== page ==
Breaking down Friday’s new Baylor sexual assault lawsuit

The sexual assault controversy involving the Baylor University football program has rocked the sports world over the last year. A new lawsuit filed on Friday contends that the controversy was much more extensive and disturbing than previously known. The lawsuit also suggests that Baylor’s ambition to move past the controversy may be slowed dramatically by lawsuits and accompanying litigation.

Elizabeth Doe’s account

On Friday, a Baylor graduate identified by the pseudonym “Elizabeth Doe” sued her alma mater in the U.S. District Court for the Western District of Texas, alleging that she was the victim of a group rape perpetuated by two Baylor football players and subsequently ignored by Baylor administration. Doe seeks unspecified monetary damages for a wide-range of alleged injuries.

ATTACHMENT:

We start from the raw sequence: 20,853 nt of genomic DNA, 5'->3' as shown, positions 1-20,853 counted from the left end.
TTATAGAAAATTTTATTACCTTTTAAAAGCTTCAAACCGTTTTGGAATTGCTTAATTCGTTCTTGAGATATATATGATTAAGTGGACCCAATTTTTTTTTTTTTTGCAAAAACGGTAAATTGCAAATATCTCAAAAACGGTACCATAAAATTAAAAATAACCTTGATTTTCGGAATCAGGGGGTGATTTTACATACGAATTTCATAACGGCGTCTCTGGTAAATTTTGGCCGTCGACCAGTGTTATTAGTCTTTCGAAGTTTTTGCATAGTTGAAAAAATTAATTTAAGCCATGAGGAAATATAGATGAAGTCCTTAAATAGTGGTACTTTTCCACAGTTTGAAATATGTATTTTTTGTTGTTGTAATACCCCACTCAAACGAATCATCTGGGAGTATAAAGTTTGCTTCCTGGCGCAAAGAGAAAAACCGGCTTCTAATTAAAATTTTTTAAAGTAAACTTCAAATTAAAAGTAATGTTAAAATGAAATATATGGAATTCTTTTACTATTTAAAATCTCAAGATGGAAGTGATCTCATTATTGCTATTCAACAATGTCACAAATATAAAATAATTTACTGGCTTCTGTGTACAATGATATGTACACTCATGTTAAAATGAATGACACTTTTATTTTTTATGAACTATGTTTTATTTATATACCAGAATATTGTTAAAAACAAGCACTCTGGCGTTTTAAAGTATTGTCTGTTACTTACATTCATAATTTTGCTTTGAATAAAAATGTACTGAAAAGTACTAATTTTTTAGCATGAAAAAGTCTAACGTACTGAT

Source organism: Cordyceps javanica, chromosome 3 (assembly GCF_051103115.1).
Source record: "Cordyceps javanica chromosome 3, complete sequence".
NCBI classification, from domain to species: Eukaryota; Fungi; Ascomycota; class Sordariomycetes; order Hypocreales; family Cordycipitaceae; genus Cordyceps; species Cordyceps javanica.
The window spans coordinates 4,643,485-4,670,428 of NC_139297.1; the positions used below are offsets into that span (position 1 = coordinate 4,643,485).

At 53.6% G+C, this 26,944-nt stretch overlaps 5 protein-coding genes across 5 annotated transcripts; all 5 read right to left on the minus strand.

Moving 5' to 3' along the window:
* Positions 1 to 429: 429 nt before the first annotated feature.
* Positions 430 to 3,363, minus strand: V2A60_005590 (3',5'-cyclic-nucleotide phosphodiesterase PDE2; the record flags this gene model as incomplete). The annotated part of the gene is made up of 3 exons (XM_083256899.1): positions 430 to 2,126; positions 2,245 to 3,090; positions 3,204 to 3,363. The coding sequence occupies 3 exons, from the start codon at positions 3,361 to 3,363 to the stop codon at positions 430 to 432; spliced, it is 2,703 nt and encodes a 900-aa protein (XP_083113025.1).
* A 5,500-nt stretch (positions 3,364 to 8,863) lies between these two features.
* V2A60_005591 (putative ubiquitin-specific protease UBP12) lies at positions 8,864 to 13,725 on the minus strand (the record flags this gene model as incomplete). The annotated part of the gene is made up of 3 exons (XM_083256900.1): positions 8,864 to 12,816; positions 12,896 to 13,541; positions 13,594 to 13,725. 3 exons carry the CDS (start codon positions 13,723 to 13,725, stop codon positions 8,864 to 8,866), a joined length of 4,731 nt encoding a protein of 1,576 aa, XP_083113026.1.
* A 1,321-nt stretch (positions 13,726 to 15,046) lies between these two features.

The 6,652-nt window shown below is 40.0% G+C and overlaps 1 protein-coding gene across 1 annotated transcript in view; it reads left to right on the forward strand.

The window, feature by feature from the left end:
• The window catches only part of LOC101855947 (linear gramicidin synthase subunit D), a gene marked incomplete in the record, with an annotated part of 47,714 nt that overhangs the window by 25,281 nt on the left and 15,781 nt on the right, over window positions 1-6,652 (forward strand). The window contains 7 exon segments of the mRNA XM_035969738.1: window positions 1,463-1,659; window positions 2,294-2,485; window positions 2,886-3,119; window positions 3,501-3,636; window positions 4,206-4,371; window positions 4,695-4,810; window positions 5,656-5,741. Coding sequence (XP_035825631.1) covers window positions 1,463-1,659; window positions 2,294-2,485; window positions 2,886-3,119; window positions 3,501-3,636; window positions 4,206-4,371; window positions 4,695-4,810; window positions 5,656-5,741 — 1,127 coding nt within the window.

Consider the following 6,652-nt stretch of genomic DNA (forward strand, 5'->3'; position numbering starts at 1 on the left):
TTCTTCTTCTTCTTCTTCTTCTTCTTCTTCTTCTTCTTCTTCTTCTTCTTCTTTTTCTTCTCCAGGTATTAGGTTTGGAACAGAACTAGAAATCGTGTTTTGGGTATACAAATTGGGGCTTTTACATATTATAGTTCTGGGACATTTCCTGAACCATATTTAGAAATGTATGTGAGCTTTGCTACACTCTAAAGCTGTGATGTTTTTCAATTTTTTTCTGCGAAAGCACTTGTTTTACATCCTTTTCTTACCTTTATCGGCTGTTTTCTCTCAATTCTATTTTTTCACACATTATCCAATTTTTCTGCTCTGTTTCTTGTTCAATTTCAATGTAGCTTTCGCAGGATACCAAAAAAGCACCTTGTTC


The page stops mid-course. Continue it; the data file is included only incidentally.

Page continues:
The alleged incident took place on Apr. 18, 2013 and in conjunction with Baylor University’s annual party known as “Diadeloso”—which is Spanish for “The Day of the Bear.” As promoted on Baylor’s website, Diadeloso represents a day where classes are not held and students are encouraged to have fun with other members of the Baylor community. Various activities and games, such as tug-of-war and bowling, and numerous food options are made available. Diadeloso is also known to encourage parties organized separately by students. Some of these parties involve unsanctioned and underage consumption of alcohol, a point that connects to Doe’s

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